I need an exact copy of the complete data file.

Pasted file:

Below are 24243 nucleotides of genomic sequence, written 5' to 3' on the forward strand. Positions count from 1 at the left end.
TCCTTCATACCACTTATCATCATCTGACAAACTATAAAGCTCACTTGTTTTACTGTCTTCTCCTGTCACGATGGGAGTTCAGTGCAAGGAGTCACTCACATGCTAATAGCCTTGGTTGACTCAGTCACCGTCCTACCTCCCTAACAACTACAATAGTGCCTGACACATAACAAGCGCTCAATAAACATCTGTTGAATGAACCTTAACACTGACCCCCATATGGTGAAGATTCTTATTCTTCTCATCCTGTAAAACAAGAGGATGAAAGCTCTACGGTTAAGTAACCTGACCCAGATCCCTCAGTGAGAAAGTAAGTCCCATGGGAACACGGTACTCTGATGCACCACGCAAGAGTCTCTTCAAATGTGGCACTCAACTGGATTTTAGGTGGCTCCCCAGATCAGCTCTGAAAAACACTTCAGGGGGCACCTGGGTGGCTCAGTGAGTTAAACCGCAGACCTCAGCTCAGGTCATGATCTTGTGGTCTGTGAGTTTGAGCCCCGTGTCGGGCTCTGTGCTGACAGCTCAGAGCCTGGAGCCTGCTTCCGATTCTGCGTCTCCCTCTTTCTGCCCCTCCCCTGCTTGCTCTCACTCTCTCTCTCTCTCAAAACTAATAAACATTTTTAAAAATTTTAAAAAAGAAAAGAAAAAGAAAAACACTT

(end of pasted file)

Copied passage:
Below are 24243 nucleotides of genomic sequence, written 5' to 3' on the forward strand. Positions count from 1 at the left end.
TCCTTCATACCACTTATCATCATCTGACAAACTATAAAGCTCACTTGTTTTACTGTCTTCTCCTGTCACGATGGGAGTTCAGTGCAAGGAGTCACTCACATGCTAATAGCCTTGGTTGACTCAGTCACCGTCCTACCTCCCTAACAACTACAATAGTGCCTGACACATAACAAGCGCTCAATAAACATCTGTTGAATGAACCTTAACACTGACCCCCATATGGTGAAGATTCTTATTCTTCTCATCCTGTAAAACAAGAGGATGAAAGCTCTACGGTTAAGTAACCTGACCCAGATCCCTCAGTGAGAAAGTAAGTCCCATGGGAACACGGTACTCTGATGCACCACGCAAGAGTCTCTTCAAATGTGGCACTCAACTGGATTTTAGGTGGCTCCCCAGATCAGCTCTGAAAAACACTTCAGGGGGCACCTGGGTGGCTCAGTGAGTTAAACCGCAGACCTCAGCTCAGGTCATGATCTTGTGGTCTGTGAGTTTGAGCCCCGTGTCGGGCTCTGTGCTGACAGCTCAGAGCCTGGAGCCTGCTTCCGATTCTGCGTCTCCCTCTTTCTGCCCCTCCCCTGCTTGCTCTCACTCTCTCTCTCTCTCAAAACTAATAAACATTTTTAAAAATTTTAAAAAAGAAAAGAAAAAGAAAAACACTT